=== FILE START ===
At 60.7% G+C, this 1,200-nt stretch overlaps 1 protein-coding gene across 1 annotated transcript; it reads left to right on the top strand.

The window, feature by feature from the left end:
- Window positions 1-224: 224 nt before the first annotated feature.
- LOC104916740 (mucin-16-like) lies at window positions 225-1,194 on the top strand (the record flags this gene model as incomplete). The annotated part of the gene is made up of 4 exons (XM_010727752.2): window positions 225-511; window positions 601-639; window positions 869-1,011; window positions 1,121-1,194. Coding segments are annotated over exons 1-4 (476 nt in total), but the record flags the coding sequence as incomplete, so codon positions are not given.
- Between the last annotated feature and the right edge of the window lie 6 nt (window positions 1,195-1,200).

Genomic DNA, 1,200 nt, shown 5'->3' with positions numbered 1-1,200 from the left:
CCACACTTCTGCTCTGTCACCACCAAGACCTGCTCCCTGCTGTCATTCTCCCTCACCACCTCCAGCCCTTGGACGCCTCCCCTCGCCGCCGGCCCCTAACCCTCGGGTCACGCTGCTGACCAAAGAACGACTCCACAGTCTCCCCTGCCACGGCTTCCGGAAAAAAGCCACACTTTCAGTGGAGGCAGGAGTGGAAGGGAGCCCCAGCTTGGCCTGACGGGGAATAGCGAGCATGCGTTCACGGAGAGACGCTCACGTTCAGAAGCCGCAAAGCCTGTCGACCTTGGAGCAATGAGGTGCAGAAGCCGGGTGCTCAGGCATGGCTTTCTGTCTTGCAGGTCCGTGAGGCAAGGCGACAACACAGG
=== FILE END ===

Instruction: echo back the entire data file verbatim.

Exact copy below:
At 60.7% G+C, this 1,200-nt stretch overlaps 1 protein-coding gene across 1 annotated transcript; it reads left to right on the top strand.

The window, feature by feature from the left end:
- Window positions 1-224: 224 nt before the first annotated feature.
- LOC104916740 (mucin-16-like) lies at window positions 225-1,194 on the top strand (the record flags this gene model as incomplete). The annotated part of the gene is made up of 4 exons (XM_010727752.2): window positions 225-511; window positions 601-639; window positions 869-1,011; window positions 1,121-1,194. Coding segments are annotated over exons 1-4 (476 nt in total), but the record flags the coding sequence as incomplete, so codon positions are not given.
- Between the last annotated feature and the right edge of the window lie 6 nt (window positions 1,195-1,200).

Genomic DNA, 1,200 nt, shown 5'->3' with positions numbered 1-1,200 from the left:
CCACACTTCTGCTCTGTCACCACCAAGACCTGCTCCCTGCTGTCATTCTCCCTCACCACCTCCAGCCCTTGGACGCCTCCCCTCGCCGCCGGCCCCTAACCCTCGGGTCACGCTGCTGACCAAAGAACGACTCCACAGTCTCCCCTGCCACGGCTTCCGGAAAAAAGCCACACTTTCAGTGGAGGCAGGAGTGGAAGGGAGCCCCAGCTTGGCCTGACGGGGAATAGCGAGCATGCGTTCACGGAGAGACGCTCACGTTCAGAAGCCGCAAAGCCTGTCGACCTTGGAGCAATGAGGTGCAGAAGCCGGGTGCTCAGGCATGGCTTTCTGTCTTGCAGGTCCGTGAGGCAAGGCGACAACACAGG